Dover police chief search committee takes first cautious steps

Dover City Councilman Roy Sudler speaks during Wednesday’s meeting on the Dover Police chief situation. (Delaware State News/Marc Clery)

DOVER — A spirited discussion on finding a new Dover police chief veered into uncharted territory on Wednesday afternoon.

The city has never before enlisted a selection committee or considered candidates nationally; the process still needed smoothing over at the end of the first public session at City Hall.

No job listing has yet been advertised and highly-scrutinized academic qualifications are to be determined. Components of the current requirements could be combined with some outside standards before the final determination is made, according to selection committee discussion.

Mayor Robin R. Christiansen, the committee’s chairman, said another meeting should be scheduled for next week as the quest to replace now-retired Chief Paul Bernat continues.

Several times during the session, potential internal candidates Deputy Chief Maj. Marvin Mailey, Capt. Dave Spicer and Capt. Tim Stump were openly discussed, and the trio was among the audience of approximately 30 to 35 at the open meeting.

While City Council President Timothy A. Slavin believed recommending Maj. Mailey as a candidate was within the meeting’s parameters, fellow committee member Councilman James E. Hosfelt commented that “For God sakes, let’s follow the process here once in a while.”

Councilman Roy Sudler wasn’t pleased that he hadn’t heard back from the Human Resources Department regarding some questions and e-mail communications he asked for last week. But, director Kim Hawkins explained that they required examination on how to be handled, with some queries going to Deputy Chief Mailey and others to City Manager Scott Koenig.

Mr. Koenig said the “substantial” nature of some questions would take time and proper staffing to respond to, if applicable, and personal information might not be available.

“We have not had time to process the request,” he said.

Also, the city manager said, contemplating the possibility of an outside candidate added complexity to the process, and changed the dynamic of recruitment.

Adding to the confusion was a draft of a general job description that was erroneously published by the Delaware State News earlier after being submitted by the city for a price quote only. The sample copy included requirements listed by other agencies seeking a police chief and was not intended to be an official document.

Councilman David Anderson did not believe a “massive search” was required, with strong candidates already residing within Dover PD.

Maj. Mailey has overseen the police department as senior officer since Chief Bernat’s departure.

Speaking to the committee, NAACP Central Delaware President La Mar Gunn said, “We’re counting on you to get this right. A mis-step in this process could erase all the positive things done recently (in building community relations.)”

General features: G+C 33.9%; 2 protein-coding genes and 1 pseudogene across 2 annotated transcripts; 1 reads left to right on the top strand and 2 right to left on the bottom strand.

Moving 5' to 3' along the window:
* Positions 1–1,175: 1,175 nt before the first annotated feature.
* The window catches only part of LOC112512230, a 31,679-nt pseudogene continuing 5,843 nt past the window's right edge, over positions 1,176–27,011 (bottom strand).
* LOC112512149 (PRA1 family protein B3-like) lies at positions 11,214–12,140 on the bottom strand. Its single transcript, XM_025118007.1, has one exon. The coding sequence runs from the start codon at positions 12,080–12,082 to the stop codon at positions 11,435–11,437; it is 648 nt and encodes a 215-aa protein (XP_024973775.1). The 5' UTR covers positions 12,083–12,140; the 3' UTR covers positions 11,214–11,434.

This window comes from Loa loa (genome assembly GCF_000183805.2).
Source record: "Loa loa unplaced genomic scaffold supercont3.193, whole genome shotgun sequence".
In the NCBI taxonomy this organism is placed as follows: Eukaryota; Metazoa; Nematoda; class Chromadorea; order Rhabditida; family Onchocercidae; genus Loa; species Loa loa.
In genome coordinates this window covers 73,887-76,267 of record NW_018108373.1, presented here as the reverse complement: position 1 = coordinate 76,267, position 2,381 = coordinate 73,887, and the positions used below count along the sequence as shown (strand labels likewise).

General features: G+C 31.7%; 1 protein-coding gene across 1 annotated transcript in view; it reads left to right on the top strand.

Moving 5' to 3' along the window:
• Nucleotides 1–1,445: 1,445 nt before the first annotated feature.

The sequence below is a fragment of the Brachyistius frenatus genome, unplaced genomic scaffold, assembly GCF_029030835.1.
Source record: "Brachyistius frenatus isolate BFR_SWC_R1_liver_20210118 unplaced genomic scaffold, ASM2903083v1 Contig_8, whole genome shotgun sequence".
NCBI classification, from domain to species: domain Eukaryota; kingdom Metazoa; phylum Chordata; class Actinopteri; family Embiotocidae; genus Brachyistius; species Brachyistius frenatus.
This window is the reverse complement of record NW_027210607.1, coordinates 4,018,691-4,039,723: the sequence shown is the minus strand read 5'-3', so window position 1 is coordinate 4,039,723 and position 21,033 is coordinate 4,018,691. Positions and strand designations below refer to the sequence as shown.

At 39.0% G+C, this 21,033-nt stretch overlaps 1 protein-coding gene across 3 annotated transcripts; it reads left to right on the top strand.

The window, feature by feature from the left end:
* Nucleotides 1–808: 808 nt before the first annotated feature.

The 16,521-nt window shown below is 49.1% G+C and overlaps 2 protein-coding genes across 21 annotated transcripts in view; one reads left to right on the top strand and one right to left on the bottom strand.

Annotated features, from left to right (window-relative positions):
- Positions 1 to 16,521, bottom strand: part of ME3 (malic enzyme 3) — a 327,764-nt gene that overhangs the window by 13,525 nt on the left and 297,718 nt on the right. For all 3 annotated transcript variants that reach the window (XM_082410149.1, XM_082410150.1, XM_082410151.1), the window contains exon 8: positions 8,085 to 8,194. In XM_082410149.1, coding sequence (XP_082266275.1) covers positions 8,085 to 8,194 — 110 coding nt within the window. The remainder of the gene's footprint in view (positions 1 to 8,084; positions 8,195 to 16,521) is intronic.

Mr. Gunn said the candidates he knew “want the opportunity to compete for it based on merit” and now have the selection determined by skin color or college degree.

The mayor has targeted the hiring to be complete by the end of April.

Besides Mr. Christiansen, other committee members include Mr. Slavin and Safety Advisory and Transportation Committee Mr. Hosfelt, Mr. Koenig and Ms. Hawkins.

Describing the agency as “well run and well managed” already, former police chief and current councilman James Hutchison said he wanted to hear of candidates with “a vision for community commitment, internally and externally.”

Asking questions

Last weekend via email, Mr. Sudler asked the city clerk’s office to contact the human resources department and request information that would be distributed to all city council members.

Mr. Sudler asked that the HR provide educational backgrounds on Mr. Bernat, Maj. Mailey, Accreditation Manager and Crime Analyst Rob Scott, Capt. Stump and Capt. Spicer.

Also, the councilman sought Dover PD age entry requirements for recruitment and hiring of new officers, and chief of police policy regulations through the HR department, along with the PD’s qualification requirements and regulations.

The councilman asked for all emails sent to Ms. Hawkins regarding the police chief’s position within the past six months, along with any related emails between Mayor Christiansen, Ms. Hawkins, Public Affairs and Emergency Management Coordinator Kay Sass, Mr. Bernat, Capt. Spicer, Capt. Stump, Mr. Scott, and Maj. Mailey regarding the chief of police vacant position.

The police switch of command sparked controversy in 2014, when the city paid five high-ranking officers a combined $300,000 after city council expressed concern about possible racial discrimination during the promotion process.

While then-Chief Bernat selected Maj. Mailey — an African-American — as his second in charge, council was concerned that former Major Carleton E. Cary may have unduly influenced the selection and opened the city up to potential civil liability. Mr. Carey denied the allegations and resigned shortly afterward.

Four officers in the settlement were white, and a fifth bi-racial.

Facebook Comment